Project title: Characterizing drug-tolerant persister cells in relapsed high grade neuroendocrine carcinomas

Carl M. Gay, MD, PhD The University of Texas MD Anderson Cancer Center

Carl M. Gay, MD, PhD
  • Status: Active
  • Year(s): 2022
  • Grant Type: Pilot
  • Research Type: Translational
  • Primary Tumor Site: Multiple
  • Area of Inquiry: Treatment resistance in high-grade NECs
  • Article/Video: Click Here


In his previous NETRF-supported research, Dr. Gay and his colleagues generated novel resources, including mouse and cell line models, derived from patients who have rare neuroendocrine carcinomas. In the newly funded work, the investigators plan to use these models to address a major unmet need in neuroendocrine carcinomas – namely how these tumors manage to persist and become treatment-resistant.

What critical NET problem/question will researchers try to answer?

Nearly all patients who have neuroendocrine carcinomas, regardless of the magnitude of their initial responses to therapy, will eventually relapse. This occurs even in cases where imaging tests suggest that the patients’ disease appears to have responded completely. Dr. Gay and his colleagues hypothesize that persister cells – cells that can survive and eventually proliferate despite effective chemotherapies – underlie this phenomenon and that they can identify and target these persister cells using the new models they developed. 

Why is this important?

Patients who experience terrific initial responses but inevitably relapse experience only modest improvements in their quality or quantity of life. Dr. Gay and his colleagues believe that if persister cells can be identified then they can be killed, and if they can be killed these terrific but transient treatment responses may lead to more durable remissions.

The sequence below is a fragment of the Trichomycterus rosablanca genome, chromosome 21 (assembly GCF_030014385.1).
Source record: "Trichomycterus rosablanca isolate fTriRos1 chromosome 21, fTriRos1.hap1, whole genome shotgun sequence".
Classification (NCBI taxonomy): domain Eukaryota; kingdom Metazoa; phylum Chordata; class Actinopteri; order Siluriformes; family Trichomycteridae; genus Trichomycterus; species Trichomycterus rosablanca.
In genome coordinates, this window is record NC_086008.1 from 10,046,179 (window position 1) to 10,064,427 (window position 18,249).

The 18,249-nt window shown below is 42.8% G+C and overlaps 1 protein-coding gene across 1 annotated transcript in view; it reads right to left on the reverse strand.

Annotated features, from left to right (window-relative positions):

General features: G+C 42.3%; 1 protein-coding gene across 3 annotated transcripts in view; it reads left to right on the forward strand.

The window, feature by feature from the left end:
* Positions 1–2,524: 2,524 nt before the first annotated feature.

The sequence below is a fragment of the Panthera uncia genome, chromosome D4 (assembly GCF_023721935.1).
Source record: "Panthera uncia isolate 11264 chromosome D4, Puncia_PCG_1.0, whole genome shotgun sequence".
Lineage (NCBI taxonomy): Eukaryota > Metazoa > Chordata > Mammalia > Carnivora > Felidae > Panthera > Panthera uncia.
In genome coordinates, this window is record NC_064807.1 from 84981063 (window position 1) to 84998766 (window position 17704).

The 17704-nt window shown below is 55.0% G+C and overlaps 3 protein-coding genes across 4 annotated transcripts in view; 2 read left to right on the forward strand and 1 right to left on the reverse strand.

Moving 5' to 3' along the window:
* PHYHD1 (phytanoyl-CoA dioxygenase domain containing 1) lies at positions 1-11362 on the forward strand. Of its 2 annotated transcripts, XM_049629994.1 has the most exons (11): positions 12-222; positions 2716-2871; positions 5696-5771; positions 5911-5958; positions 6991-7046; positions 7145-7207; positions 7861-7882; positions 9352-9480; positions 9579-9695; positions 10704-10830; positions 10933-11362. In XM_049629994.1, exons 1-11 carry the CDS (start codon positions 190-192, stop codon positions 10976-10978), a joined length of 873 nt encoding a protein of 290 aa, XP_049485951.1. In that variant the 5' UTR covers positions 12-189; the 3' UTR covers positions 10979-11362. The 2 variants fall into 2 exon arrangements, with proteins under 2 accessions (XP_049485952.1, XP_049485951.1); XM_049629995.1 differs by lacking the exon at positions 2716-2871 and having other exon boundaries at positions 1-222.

What will the researchers do?

Using models of neuroendocrine carcinomas, Dr. Gay and his colleagues will trace the origin of and characterize the features of persister cells when these cancers are exposed to standard therapies for neuroendocrine carcinomas.

How might this improve treatment of NETs?

Dr. Gay and his team hope that their approach will lead to the identification of features of persister cells such that they can be prevented or reversed. 

What is the next step?

The next step is testing whether these persister cells can be prevented or killed with available drugs or developing new drugs to target them. 


Click below to watch an update from Dr. Gay.

Additional Details

  • City: Houston
  • State: TX
  • Country: United States
  • Grant Duration: 1 year
  • Sponsor: Martha O’Donnell Pagel Research Award


NETRF funds laboratory research to understand the development of neuroendocrine tumors and translational research to explore new concepts in treatment. Research grant descriptions and research updates from NETRF are not intended to serve as medical advice. It can take years for research discoveries to be fully validated and approved for patient care. Always consult your health care providers about your treatment options.

« Back to all funded research projects